I barely finished The Italian Secretary. Not a good book by any means, and a horrible adoption of an attempted Watsonian voice. It was actually that which got me thinking along these lines to begin with.

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  4. This was a fascinating post, and the above comments have added interesting insights as well. It got me thinking; and I think that one of the things a sidekick does is to make the detective in the story less omniscient and more rounded as a character, without slowing down the plot. Watson, despite his slavish devotion to Holmes, is fully aware of the great man’s faults, and he tells the readers about them. It makes Holmes more likeable as a character. Similarly, Hastings’ slow-wittedness (almost to the point of imbecility sometimes) allows the reader, who has often seen the point of Poirot’s hints long before Hastings does, to feel a pleasing superiority. We may not aspire to Poirot’s brilliance but we can feel that we are at least smarter than the Captain. Christie based many of her earlier plots on the Holmes stories and it may be that, as she felt more confident in her own skills, she wanted to break away from the Holmesian model, and so wrote Hastings away to the Argentine. (It may also be that she simply got tired of writing about such a numbskull!) But notice that in some later Poirot novels she adds a character who fulfils the same function – Third Girl and Sad Cypress are examples. And she turns the device on its head completely in The Murder of Roger Ackroyd…
    I also believe that the sidekick provides a useful mechanism whereby the author can outline key points of the plot without having to resort to paragraphs of straight exposition. In the Holmes stories we often hear the key elements of the case from Watson reading out articles from the newspaper. It’s essentially an info dump; but because it’s Watson’s authorial voice, instead of Doyle’s, it doesn’t feel like an info dump.
    Again, this was a great post and I’m looking forward to reading Part Two.

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    • I’d never reflected on the info-dump thing before, but you’re absolutely right — especially given the propensity for a lot of late-Victorian fiction (and earlier, actually) to just list facts or outcomes or observations. Hmmm, maybe this is why the Watson archetype has endured so completely, because it was the first really successful attempt to circumvent that sudden “here are fifteen relevant points that I shall now list in order of thier dominance regarding the plot” aspect of so much lumpen plotting.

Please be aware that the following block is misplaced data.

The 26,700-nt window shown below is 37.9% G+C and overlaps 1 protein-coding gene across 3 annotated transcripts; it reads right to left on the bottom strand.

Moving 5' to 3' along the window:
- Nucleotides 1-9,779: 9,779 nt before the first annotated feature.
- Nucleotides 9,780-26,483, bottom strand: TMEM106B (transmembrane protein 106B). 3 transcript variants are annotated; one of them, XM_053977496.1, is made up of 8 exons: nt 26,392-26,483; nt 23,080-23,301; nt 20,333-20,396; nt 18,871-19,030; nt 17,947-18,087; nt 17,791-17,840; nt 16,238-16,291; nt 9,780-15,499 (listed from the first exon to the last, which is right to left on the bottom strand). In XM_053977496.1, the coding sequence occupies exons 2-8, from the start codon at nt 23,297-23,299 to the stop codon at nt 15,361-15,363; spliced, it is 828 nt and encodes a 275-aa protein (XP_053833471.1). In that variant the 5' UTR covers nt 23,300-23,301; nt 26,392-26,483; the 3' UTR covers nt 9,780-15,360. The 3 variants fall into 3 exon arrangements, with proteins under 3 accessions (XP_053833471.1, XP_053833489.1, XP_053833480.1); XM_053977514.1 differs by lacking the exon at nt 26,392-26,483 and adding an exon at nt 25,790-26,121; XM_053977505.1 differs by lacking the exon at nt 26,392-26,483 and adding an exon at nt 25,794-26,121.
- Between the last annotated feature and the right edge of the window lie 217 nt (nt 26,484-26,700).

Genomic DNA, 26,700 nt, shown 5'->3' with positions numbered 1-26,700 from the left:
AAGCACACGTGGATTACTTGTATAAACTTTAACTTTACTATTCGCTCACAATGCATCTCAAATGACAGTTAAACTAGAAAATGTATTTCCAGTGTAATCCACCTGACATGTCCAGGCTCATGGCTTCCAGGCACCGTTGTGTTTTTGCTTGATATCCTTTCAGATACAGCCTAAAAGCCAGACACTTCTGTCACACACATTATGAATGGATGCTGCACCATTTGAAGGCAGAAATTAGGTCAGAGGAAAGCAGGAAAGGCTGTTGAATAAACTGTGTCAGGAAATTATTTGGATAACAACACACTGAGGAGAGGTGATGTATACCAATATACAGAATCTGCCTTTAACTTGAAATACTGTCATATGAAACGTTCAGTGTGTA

I suppose it also gives scope for intorducing elemtns of the plotting that might otherwise seem incongruous. For instance, Holmes and his 243 types of tobacco ash — upon discovering and immediately identifying ash he can say “Well, of course, I wrote a monograph detailing the 243 type of ash…” and with a narrator there to verify this it seems somehow more likely. This in turn gives the narrator the chance to introduce things themself: “I knew that Holmes had also written a monograph on the 746 different types of dog hair…”, and we just accept this necessary part of the plot development without going “Hang on, who the bloody hell does that?”. It softens the punch of how unlikley it seems, and enables that acceptance to just quickly move things on.

      Wow, after all this excellent discussion in the comments I’m now worried that Part 2 isn’t going to live up to its billing…!

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  5. Pingback: #121: On the Many Wonderful Faces of Dr. John H. Watson, MD – Part 2 of 2 | The Invisible Event

  6. There’s also the purely logistical literary point that it’s more interesting to read dialogue, a give and take, rather than a lecture. The Watson figure marvels at, scoffs, argues with and encourages the Holmes figure, supplying much-needed drama to what could be reduced to an intellectual exercise. I love cmikolj’s point of the Watson humanizing the detective. Talking to each other is human, as is the emotional effect of the detective’s work. When Hastings left, Poirot got nicer policemen to work – and talk – with, and then he got Ariadne Oliver. Official policemen have their teams to discuss the case with. It’s all drama, said the drama teacher!

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  7. Reading this, I think I’m the only one who doesn’t dislike Hastings. I’ve liked him, but then, my main memory of him was in Dumb Witness, a book so tedious that the only joy was Hastings snarking at Poirot. Come to think of it, he would have been more interesting if his tongue had been a little sharper.

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    • I don’t mind Hastings myself; he outlived his usefulness for Christie quite quickly, no doubt, and he’s among the less interesting of the ‘narrator-friend of the famous detective’ characters going, but I don’t actively dislike him…